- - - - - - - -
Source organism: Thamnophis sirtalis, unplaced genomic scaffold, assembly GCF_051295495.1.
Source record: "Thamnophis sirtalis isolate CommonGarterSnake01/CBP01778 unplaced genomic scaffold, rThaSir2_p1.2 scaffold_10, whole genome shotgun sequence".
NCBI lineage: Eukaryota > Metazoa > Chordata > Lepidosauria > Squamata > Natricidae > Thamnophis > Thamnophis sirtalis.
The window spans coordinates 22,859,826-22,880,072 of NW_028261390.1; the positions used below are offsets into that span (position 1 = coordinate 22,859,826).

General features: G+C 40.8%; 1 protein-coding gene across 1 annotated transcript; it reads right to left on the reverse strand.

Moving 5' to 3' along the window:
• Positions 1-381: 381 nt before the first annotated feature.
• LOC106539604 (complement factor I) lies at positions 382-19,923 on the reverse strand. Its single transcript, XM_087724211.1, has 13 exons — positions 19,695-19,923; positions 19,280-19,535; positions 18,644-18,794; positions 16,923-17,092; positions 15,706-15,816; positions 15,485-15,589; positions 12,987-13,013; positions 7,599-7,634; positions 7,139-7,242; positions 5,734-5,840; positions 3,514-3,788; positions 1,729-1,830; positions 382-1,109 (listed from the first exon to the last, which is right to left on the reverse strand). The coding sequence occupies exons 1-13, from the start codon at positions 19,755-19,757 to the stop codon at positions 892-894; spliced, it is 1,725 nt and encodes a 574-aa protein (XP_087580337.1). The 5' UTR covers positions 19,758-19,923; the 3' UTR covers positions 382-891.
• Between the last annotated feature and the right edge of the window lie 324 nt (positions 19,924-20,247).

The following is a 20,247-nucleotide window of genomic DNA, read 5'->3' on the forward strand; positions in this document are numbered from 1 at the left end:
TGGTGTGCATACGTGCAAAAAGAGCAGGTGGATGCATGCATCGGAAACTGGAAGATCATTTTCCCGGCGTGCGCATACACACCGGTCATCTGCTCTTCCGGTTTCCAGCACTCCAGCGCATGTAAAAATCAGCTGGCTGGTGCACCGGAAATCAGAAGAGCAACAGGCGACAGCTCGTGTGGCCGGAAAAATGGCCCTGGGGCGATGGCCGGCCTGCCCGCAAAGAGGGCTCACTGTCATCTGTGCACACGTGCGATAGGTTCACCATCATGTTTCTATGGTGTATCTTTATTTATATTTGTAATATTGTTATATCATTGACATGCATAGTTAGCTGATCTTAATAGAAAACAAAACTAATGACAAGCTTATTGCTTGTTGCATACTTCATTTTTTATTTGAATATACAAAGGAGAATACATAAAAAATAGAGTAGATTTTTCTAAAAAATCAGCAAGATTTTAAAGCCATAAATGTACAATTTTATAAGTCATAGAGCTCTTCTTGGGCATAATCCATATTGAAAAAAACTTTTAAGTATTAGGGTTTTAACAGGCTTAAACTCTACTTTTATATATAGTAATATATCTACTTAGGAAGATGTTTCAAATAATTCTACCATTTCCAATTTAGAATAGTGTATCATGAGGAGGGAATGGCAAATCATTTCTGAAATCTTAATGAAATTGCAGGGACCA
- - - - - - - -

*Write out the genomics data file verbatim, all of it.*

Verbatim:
Source organism: Thamnophis sirtalis, unplaced genomic scaffold, assembly GCF_051295495.1.
Source record: "Thamnophis sirtalis isolate CommonGarterSnake01/CBP01778 unplaced genomic scaffold, rThaSir2_p1.2 scaffold_10, whole genome shotgun sequence".
NCBI lineage: Eukaryota > Metazoa > Chordata > Lepidosauria > Squamata > Natricidae > Thamnophis > Thamnophis sirtalis.
The window spans coordinates 22,859,826-22,880,072 of NW_028261390.1; the positions used below are offsets into that span (position 1 = coordinate 22,859,826).

General features: G+C 40.8%; 1 protein-coding gene across 1 annotated transcript; it reads right to left on the reverse strand.

Moving 5' to 3' along the window:
• Positions 1-381: 381 nt before the first annotated feature.
• LOC106539604 (complement factor I) lies at positions 382-19,923 on the reverse strand. Its single transcript, XM_087724211.1, has 13 exons — positions 19,695-19,923; positions 19,280-19,535; positions 18,644-18,794; positions 16,923-17,092; positions 15,706-15,816; positions 15,485-15,589; positions 12,987-13,013; positions 7,599-7,634; positions 7,139-7,242; positions 5,734-5,840; positions 3,514-3,788; positions 1,729-1,830; positions 382-1,109 (listed from the first exon to the last, which is right to left on the reverse strand). The coding sequence occupies exons 1-13, from the start codon at positions 19,755-19,757 to the stop codon at positions 892-894; spliced, it is 1,725 nt and encodes a 574-aa protein (XP_087580337.1). The 5' UTR covers positions 19,758-19,923; the 3' UTR covers positions 382-891.
• Between the last annotated feature and the right edge of the window lie 324 nt (positions 19,924-20,247).

The following is a 20,247-nucleotide window of genomic DNA, read 5'->3' on the forward strand; positions in this document are numbered from 1 at the left end:
TGGTGTGCATACGTGCAAAAAGAGCAGGTGGATGCATGCATCGGAAACTGGAAGATCATTTTCCCGGCGTGCGCATACACACCGGTCATCTGCTCTTCCGGTTTCCAGCACTCCAGCGCATGTAAAAATCAGCTGGCTGGTGCACCGGAAATCAGAAGAGCAACAGGCGACAGCTCGTGTGGCCGGAAAAATGGCCCTGGGGCGATGGCCGGCCTGCCCGCAAAGAGGGCTCACTGTCATCTGTGCACACGTGCGATAGGTTCACCATCATGTTTCTATGGTGTATCTTTATTTATATTTGTAATATTGTTATATCATTGACATGCATAGTTAGCTGATCTTAATAGAAAACAAAACTAATGACAAGCTTATTGCTTGTTGCATACTTCATTTTTTATTTGAATATACAAAGGAGAATACATAAAAAATAGAGTAGATTTTTCTAAAAAATCAGCAAGATTTTAAAGCCATAAATGTACAATTTTATAAGTCATAGAGCTCTTCTTGGGCATAATCCATATTGAAAAAAACTTTTAAGTATTAGGGTTTTAACAGGCTTAAACTCTACTTTTATATATAGTAATATATCTACTTAGGAAGATGTTTCAAATAATTCTACCATTTCCAATTTAGAATAGTGTATCATGAGGAGGGAATGGCAAATCATTTCTGAAATCTTAATGAAATTGCAGGGACCA